Clara Barton became known as “the Angel of the Battlefield” for her brave work as a nurse during the Civil War, yet that name belies her character as a woman of strong grit and determination who never backed down from a good fight.
Barton was living in Washington, D.C. in April 1861 when a battered regiment from Fort Sumter arrived in the unprepared capital. She immediately sprang into action collecting supplies and whatever the soldiers needed to recuperate. Barton had found her life’s mission.
Throughout the war she continued her tireless, heroic work. She said, “While our soldiers can stand and fight, I can stand and feed and nurse them.”
This very spirit is still very much alive in the Red Cross’ Service to the U.S. Armed Forces.
After the war, Barton moved to Europe to rest and it is there that she first learned of the International Red Cross during her time in Geneva, and contemplated founding an American branch. When she finally returned to the U.S., she officially founded the American Red Cross on May 21, 1881, but only after five years of resistance from U.S. politicians. She prevailed and singlehandedly ran the organization for the next 23 years.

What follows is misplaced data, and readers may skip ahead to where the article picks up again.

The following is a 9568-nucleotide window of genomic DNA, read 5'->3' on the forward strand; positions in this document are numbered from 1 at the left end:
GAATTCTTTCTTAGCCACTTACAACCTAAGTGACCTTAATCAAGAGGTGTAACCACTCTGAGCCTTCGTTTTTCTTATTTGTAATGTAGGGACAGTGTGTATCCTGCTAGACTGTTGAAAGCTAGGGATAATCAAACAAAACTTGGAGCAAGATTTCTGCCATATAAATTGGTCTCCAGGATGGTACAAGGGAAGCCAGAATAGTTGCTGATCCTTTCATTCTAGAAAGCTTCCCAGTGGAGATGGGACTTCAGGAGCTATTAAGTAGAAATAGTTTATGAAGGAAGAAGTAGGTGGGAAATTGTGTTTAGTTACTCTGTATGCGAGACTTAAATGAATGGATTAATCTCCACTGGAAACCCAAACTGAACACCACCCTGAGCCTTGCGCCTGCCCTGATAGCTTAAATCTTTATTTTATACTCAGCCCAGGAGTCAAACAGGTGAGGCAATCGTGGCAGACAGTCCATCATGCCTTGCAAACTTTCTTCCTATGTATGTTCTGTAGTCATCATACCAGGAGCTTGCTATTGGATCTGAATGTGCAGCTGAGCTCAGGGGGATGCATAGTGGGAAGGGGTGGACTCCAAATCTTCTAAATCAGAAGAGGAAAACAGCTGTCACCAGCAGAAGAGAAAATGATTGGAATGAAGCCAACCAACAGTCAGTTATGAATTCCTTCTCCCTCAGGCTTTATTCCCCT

Part of Barton’s legacy is that she helped make it possible for women to have careers, and nursing has always been an integral part of the Red Cross. In 1959, the Lee County Chapter of the American Red Cross became the second chapter in the nation to establish the School Gray Lady Program, placing nurses in school clinics across the county. In a letter, Mrs. Robert Clapper, chairman of the chapter in 1965, states, “Over the years, women of all ages have volunteered for training and have given many hours of service in Lee County school clinics.”
In her letter dated 1965, she cites 16,122 incidents of sick and injured children requiring care from 153 Gray Ladies during that school year. She notes that the work of the Gray Ladies is at the very heart of the Red Cross mission.
Ladies were eligible to work in clinics after completing an extensive course in first aid, given by the Red Cross. Their training allowed them to care for children’s minor injuries and ailments in school, but it sometimes kicked in to save lives outside school – as it did when one woman was able to save her son’s life due to the instruction she had received in the course.
The volunteer service provided by the Gray Ladies was vital to healthcare in Lee County.
Today, the American Red Cross is one of the largest humanitarian and disaster relief organizations in the country. Although the Gray Lady program no longer exists, the Southern Gulf Chapter, which includes Collier, Lee, Hendry and Glades Counties, continues to deliver important services to the community, most recently seen in response to local wildfires, flooding and Hurricane Irma.
To learn more about the American Red Cross visit redcross.org or call 239.278.3401.